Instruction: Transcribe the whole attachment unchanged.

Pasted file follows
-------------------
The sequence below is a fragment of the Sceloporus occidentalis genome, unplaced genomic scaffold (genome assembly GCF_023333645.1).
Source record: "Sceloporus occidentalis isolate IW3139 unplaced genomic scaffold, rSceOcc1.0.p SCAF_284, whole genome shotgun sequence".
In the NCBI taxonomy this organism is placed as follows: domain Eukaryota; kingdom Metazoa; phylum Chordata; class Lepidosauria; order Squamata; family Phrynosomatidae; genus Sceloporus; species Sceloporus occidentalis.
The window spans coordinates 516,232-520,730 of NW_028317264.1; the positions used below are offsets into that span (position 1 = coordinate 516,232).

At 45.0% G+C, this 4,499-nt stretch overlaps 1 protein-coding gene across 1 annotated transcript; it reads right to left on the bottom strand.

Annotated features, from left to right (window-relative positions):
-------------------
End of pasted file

The sequence below is a fragment of the Sceloporus occidentalis genome, unplaced genomic scaffold (genome assembly GCF_023333645.1).
Source record: "Sceloporus occidentalis isolate IW3139 unplaced genomic scaffold, rSceOcc1.0.p SCAF_284, whole genome shotgun sequence".
In the NCBI taxonomy this organism is placed as follows: domain Eukaryota; kingdom Metazoa; phylum Chordata; class Lepidosauria; order Squamata; family Phrynosomatidae; genus Sceloporus; species Sceloporus occidentalis.
The window spans coordinates 516,232-520,730 of NW_028317264.1; the positions used below are offsets into that span (position 1 = coordinate 516,232).

At 45.0% G+C, this 4,499-nt stretch overlaps 1 protein-coding gene across 1 annotated transcript; it reads right to left on the bottom strand.

Annotated features, from left to right (window-relative positions):